Returning to the U.S. mainland in June 1943, Emmons was assigned three months later as Commanding General of the Western Defense Command, Presidio of San Francisco, CA. He was then Commanding General of the Alaskan Department, Fort Richardson, AK, from June 1944 to June 1946. He became Commandant of the Armed Forces Staff College at Norfolk, VA, in August 1946, and remained in that position until he retired of an 'in line of duty' disability on 30 June 1948.

Medals, Awards and Badges

Distinguished Service Medal with 2 Bronze Oak Leaf Clusters
Legion of Merit with Bronze Oak Leaf Cluster
Distinguished Flying Cross Air Medal
American Defense Service Medal with Foreign Service Clasp
American Campaign Medal
Asiatic-Pacific Campaign Medal with Bronze Star
World War I Victory Medal
World War II Victory Medal
Command Pilot Badge

Side Story # 1: Internment of Japanese-Americans

Unlike their counterparts in California, Hawaii's public officials urged restraint and reason. Congressional delegate Sam King advised the military that nothing should be done beyond apprehending known spies. In contrast to General DeWitt, as the military governor of Hawaii, Lieutenant General Delos Emmons opposed Washington's efforts to evacuate and intern Japanese Americans in Hawaii. Emmons believed that the Constitution guaranteed the right of due process of law to every person, and was determined to base his policies and actions on this principle.

In a radio address broadcast shortly after the attack on Pearl Harbor, Emmons assured Japanese Americans: "There is no intention or desire on the part of the federal authorities to operate mass concentration camps. No person, be he citizen or alien, need worry, provided he is not connected with subversive elements. While we have been subjected to a serious attack by a ruthless and treacherous enemy, we must remember that this is America and we must do things the American Way. We must distinguish between loyalty and disloyalty among our people."

Side Story # 2: Japanese-Americans in the Military

Within weeks of the attack on Pearl Harbor, the Military Governor of Hawaii, Lieutenant General Emmons, discharged all Japanese from the Hawaiian Territorial Guard and the 298th and 299th Regiments of the National Guard of Hawaii. The young men who had the most to prove and the greatest reason to fight for their homeland were denied the chance to serve. But they would not be denied. The discharged Japanese veterans appealed to Emmons to allow them to support the war effort of their Nation . . . in any capacity. Their persistence paid off, and Emmons consented to give some of them an opportunity to function in "support" roles. Although the support roles mostly consisted of menial tasks, the young Nisei performed them with dedication and resolve. Emmons noted their patriotism and endurance, and saw beyond the hysteria and paranoia around him. He recommended to the War Department that these pre-Pearl Harbor veterans be formed into a special unit, shipped to the mainland, and trained for combat.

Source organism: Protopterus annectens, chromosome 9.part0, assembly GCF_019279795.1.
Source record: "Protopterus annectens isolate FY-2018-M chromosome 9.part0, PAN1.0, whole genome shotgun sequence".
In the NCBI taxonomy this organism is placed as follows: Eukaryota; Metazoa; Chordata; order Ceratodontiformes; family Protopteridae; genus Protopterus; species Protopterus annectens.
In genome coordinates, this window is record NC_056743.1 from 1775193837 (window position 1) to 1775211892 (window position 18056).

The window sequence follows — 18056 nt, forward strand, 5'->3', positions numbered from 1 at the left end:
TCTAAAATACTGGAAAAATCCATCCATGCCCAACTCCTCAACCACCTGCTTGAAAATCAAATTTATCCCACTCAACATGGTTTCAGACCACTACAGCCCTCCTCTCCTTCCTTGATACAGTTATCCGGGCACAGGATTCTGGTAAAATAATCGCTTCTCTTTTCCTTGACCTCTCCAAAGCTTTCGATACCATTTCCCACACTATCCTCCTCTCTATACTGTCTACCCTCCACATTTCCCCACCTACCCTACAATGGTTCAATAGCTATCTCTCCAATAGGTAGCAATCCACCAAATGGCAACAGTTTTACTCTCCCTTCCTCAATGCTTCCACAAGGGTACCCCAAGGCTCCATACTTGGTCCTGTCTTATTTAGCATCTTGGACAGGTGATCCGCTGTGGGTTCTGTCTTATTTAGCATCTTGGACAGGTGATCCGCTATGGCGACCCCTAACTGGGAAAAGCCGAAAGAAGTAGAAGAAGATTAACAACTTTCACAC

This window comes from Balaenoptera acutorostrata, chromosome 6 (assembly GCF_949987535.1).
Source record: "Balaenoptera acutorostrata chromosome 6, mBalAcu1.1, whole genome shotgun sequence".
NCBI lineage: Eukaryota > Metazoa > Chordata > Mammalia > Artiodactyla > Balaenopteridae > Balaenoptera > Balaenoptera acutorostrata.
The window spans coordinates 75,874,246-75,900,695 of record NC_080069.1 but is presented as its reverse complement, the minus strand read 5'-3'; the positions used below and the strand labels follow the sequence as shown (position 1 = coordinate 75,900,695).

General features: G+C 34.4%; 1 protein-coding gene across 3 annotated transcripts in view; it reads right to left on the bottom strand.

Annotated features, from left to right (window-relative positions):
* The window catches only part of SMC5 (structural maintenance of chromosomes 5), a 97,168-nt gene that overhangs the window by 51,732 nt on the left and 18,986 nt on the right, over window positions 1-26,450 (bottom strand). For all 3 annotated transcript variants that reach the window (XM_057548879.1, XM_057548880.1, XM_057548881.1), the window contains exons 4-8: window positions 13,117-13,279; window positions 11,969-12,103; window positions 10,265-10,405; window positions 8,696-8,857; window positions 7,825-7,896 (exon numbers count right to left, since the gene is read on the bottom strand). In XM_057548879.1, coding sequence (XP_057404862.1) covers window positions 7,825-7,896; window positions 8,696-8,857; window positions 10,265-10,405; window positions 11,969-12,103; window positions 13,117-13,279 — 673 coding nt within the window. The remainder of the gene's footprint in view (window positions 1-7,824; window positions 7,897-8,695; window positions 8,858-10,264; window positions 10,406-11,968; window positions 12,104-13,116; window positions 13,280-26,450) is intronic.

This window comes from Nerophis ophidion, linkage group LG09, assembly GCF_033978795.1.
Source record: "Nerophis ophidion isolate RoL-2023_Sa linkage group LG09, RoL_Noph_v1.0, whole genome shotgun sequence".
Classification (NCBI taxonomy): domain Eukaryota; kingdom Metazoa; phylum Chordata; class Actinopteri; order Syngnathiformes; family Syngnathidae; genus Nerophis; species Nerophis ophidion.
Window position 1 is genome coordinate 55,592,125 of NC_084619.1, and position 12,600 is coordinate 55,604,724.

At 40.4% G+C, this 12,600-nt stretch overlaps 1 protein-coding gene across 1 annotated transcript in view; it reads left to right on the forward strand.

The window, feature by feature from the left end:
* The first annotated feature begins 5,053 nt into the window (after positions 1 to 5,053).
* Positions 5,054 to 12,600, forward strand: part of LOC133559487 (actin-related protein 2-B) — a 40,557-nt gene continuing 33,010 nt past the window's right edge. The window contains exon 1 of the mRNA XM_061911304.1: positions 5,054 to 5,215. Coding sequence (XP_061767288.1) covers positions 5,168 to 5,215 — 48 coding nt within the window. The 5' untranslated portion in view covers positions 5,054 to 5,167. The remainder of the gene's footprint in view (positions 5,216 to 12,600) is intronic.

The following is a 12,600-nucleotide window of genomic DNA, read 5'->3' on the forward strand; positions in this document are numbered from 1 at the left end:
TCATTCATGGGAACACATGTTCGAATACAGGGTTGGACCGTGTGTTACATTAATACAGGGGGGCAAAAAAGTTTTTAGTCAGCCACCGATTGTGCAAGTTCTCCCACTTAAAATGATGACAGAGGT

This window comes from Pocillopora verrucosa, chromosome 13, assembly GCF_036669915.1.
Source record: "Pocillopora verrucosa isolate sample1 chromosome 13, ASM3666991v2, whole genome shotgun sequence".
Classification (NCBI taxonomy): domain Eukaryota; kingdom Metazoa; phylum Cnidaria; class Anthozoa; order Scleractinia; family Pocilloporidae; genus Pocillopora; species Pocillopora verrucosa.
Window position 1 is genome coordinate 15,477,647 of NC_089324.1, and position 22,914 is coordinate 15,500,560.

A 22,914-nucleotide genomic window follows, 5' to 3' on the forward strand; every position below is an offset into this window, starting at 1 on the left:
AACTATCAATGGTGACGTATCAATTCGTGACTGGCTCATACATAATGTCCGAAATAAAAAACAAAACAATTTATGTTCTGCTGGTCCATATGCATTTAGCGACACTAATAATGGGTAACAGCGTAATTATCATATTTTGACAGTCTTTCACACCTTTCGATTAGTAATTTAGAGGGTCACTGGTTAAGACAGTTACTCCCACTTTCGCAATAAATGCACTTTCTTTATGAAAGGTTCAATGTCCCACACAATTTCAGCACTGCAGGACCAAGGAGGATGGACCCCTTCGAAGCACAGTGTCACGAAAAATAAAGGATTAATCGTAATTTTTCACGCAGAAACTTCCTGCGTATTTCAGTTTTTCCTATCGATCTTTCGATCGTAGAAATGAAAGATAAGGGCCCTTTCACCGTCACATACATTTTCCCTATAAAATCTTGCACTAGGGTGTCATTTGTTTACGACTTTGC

On 26 May 1942, Army Chief of Staff General George C. Marshall responded, establishing the Hawaiian Provisional Battalion, returning to military service many young Nisei (second generation Japanese) who had been summarily discharged after the 7 December attack. From these, 1,300 were selected to ship out on 5 June under the guidance of 29 white officers under the command of Lieutenant Colonel Farrant Turner. By mid-June the unit was attached to the 2nd Army at Camp McCoy, WI, and beginning six months of basic training. The Hawaiian Provisional Battalion was re-designated the 100th Infantry Battalion. Its motto: "Remember Pearl Harbor!"

In January 1943, General Marshall approved the formation of the group for combat and in February the 442nd Regimental Combat Team was activated under the command of Colonel Charles W. Pence. Nisei also served prominently in the 100th Infantry Battalion. Both groups fought in Europe and in June 1944 they joined ranks in Italy, the 100th becoming the first battalion of the 442nd Regimental Combat Team; because of its outstanding record, the 100th was allowed to keep its original designation. These two groups became the most decorated units of their size in U.S. Army history, winning eight Presidential Unit Citations and over 18,000 individual decorations for bravery.

Death and Burial

Lieutenant General Delos Carleton Emmons, a man that Time Magazine called "a hard-riding perfectionist, tough as parachute silk," passed away on 3 October 1965, at age 76. He is buried at Arlington National Cemetery in Arlington, VA.

Honoree ID: 3275   Created by: MHOH




Honoree Photos

honoree imagehonoree imagehonoree image

honoree imagehonoree image

honoree image